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US companies reap rewards of invasion

20/04/03 00:00

By Tina Marie O'Neill The Sunday Business Post (Ireland)

As United States Marines in Iraq were last week admonished by their commanders for looting piles of Saddam memorabilia, the real spoils of war were being divided up by US companies.

Nearly all of them have ties to US President George Bush's administration.

US Marines collecting Iraqi guns, uniforms and pictures of Saddam Hussein were ordered to dump their loot or face losing their rank. "You did not conquer this country. Get off your high horse," they were told by Lieutenant Colonel Michael Belcher. "You took some thugs and ran them out.There will be no `I won this country back. I can take what I can get'," he barked.

The Bush administration is doing exactly the opposite.

The cost of reconstructing Iraq is estimated at about $100 billion and it is expected to take several years. The usual process of putting contracts out to tender has been brushed aside as large corporations such as Halliburton, Bechtel and Louis Berger Group received exclusive invitations to bid for lucrative work.

Bush signed a bill last Wednesday providing $2.48 billion for an Iraq relief and reconstruction fund. Congress gave the Pentagon a role in rebuilding Iraq, but limited White House spending. Some ask what difference it will make, since the White House wants Iraqi oil sales to pay for the reconstruction process anyway.

The US agency for international development (USAid) is awarding eight of the contracts,with a combined value of about $1.7 billion.

It argued that the usual tender process was not used because the projects in Iraq were simply too large and ambitious for non-profit or non-governmental organisations (NGOs) to handle, particularly within the one-year specified period.

NGO officials say their approach is more effective in the long-run and USAid's one-year timeline was only set in order to have everything wrapped up before the next election cycle. Companies that have already won contracts in Iraq say non-profit organisations may be `loving and caring' in relief work, but that's not appropriate for nation-building.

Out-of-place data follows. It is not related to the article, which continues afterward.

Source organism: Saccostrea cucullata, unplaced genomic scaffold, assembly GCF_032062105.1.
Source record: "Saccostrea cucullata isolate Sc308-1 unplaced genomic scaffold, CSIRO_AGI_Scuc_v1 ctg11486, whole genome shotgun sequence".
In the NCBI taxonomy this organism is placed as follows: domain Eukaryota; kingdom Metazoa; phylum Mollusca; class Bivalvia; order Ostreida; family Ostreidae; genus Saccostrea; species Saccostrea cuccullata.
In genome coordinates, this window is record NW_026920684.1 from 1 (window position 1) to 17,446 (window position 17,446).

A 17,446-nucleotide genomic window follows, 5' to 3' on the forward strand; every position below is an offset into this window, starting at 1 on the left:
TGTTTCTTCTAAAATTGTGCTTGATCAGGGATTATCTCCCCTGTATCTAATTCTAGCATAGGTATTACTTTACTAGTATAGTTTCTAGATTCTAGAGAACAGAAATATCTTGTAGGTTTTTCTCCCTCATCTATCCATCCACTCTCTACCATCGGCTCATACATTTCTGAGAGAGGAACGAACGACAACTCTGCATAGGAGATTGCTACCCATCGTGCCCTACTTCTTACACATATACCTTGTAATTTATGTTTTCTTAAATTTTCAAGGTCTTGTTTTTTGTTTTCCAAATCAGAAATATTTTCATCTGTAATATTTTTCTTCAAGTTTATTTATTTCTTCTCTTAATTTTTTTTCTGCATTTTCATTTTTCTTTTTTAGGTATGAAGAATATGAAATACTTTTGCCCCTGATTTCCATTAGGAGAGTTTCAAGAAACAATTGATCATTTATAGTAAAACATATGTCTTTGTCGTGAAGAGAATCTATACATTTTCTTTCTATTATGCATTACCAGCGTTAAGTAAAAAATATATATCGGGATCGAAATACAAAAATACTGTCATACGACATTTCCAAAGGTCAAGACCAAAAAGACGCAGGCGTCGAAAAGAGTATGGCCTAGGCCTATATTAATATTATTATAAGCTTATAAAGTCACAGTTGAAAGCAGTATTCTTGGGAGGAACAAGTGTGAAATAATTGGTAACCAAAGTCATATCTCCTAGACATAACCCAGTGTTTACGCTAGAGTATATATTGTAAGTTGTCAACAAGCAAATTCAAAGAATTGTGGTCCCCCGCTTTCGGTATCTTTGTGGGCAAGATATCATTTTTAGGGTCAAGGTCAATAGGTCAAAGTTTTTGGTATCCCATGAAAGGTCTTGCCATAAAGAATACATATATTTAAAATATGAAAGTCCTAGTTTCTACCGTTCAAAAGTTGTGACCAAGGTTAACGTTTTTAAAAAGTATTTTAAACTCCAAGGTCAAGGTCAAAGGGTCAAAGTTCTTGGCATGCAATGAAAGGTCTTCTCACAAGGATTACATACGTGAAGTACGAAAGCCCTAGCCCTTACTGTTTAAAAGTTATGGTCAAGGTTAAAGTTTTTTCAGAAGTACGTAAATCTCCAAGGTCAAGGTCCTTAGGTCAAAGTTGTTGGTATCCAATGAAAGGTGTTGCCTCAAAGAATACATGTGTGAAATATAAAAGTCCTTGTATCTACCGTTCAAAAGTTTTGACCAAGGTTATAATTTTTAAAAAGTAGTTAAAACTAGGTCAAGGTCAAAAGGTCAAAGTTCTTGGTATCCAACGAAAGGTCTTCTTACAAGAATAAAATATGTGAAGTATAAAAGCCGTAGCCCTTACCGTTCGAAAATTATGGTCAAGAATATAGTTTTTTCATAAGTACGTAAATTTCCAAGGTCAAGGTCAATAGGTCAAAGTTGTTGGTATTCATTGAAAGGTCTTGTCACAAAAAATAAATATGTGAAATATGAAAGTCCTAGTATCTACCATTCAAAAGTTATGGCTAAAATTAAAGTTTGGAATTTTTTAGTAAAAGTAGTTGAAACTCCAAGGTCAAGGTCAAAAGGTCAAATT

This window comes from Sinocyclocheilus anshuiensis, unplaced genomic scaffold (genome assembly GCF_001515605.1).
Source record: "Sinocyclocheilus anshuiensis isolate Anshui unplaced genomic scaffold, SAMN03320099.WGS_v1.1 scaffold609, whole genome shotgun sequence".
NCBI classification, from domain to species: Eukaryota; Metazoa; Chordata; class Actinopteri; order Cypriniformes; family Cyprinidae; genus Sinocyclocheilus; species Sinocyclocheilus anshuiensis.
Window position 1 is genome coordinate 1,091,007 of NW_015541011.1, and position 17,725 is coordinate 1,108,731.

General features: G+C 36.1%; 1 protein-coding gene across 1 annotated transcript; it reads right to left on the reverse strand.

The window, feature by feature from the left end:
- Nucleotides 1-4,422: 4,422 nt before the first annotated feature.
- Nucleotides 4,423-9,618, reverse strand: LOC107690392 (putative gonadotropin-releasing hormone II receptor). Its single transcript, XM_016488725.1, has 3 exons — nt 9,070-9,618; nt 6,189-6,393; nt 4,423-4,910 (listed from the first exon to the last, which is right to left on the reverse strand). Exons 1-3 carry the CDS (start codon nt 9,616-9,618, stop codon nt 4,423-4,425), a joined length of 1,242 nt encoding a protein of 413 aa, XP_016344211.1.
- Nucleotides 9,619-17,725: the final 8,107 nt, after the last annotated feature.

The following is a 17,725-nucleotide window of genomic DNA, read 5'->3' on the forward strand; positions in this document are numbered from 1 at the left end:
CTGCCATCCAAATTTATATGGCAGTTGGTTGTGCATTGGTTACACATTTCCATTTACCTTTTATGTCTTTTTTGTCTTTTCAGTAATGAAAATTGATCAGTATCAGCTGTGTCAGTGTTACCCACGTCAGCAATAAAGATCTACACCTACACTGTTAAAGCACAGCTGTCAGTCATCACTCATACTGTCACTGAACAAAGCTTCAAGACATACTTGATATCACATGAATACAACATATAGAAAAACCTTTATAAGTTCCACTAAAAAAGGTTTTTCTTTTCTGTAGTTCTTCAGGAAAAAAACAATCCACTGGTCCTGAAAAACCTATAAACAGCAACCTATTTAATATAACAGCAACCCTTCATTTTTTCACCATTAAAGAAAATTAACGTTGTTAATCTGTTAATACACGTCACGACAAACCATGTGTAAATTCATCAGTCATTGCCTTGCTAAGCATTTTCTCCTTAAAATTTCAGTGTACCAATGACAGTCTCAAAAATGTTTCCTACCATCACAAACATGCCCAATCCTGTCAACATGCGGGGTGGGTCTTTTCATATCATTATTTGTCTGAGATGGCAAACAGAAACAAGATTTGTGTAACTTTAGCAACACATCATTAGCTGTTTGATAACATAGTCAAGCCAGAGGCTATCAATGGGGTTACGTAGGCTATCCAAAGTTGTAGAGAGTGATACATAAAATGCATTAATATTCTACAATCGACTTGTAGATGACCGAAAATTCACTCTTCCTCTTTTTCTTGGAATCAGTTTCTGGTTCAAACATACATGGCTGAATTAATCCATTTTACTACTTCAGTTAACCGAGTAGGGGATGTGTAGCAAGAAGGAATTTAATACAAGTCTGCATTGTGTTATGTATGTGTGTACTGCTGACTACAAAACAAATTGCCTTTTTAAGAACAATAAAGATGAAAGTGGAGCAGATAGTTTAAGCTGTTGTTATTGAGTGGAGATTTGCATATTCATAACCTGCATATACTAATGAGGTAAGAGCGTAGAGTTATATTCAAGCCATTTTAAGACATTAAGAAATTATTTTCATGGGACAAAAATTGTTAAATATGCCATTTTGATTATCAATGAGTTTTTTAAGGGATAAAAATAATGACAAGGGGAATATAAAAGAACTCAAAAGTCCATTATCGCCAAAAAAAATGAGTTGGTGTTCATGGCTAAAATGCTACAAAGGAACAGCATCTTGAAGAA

Already, Halliburton subsidiary Kellogg Brown & Root has been awarded a $7 billion contract to fight oil well fires. Oil and gas corporation Halliburton was formerly run by US Vice-President Dick Cheney. He received a $33 million golden handshake in 2000 before stepping down to run for office. He still receives an annual income of $180,000 from the Dallasbased company.

Bechtel is a San Francisco company that has worked on the Channel Tunnel and Hoover Dam as well as cleaning up Chernobyl. George Shultz, former secretary of state, sits on its board. Louis Berger Group is a privately-owned business that has a $300 million contract for the postwar construction of Afghanistan. Former secretary of the US army Kenneth Oscar is vice-president of the largest publicly-quoted construction company, Fluor. He oversaw the Pentagon's $35 billion procurement budget. All have been invited to bid for reconstruction contracts.

There were no surprises when USAid announced that Creative Associates International had won a $62 million contract to improve primary and secondary education in Iraq. Creative Associates is doing the same thing in Afghanistan.

TheResearch TriangleInstitute in North Carolina, better known for its scientific research into Aids prevention and conducting research surveys for government agencies, has received a $7.9 million contract to help restore local government in Iraq. As a subcontractor to Creative Associates, it will also help form educational policy within the Iraqi Ministry of Education.

International Resources Group in Washington won a $7 million contract to help plan for emergency relief. Stevedoring Services was awarded a $4.8 million contract to manage and repair Iraqi ports, including Umm Qasr.The first 15 company employees arrived in Iraq last week.

The White House has come under fire at home and abroad for its clandestine approach to awarding contracts and for limiting them to US companies. Pressure from British Prime Minister Tony Blair produced a slight compromise when the Bush administration agreed to allow non- US companies to tender for subcontracting work, but even that has been limited.

Last week, the Pentagon said it was drawing up a blacklist of non-US companies investing in Iran's energy sector. The Pentagon said many of them would be barred from US-awarded reconstruction contracts in Iraq.

Since Britain's Shell is one,the question is now being asked whetherAmerica's ally will be barred.

Italy, also a part of the `coalition of the willing', will be concerned whether Eni's investment in Iran will also exclude it from Iraqi contracts.

If Eni is allowed to tender for contracts, what of France, whose TotalFinaElf is among those investing in Iran?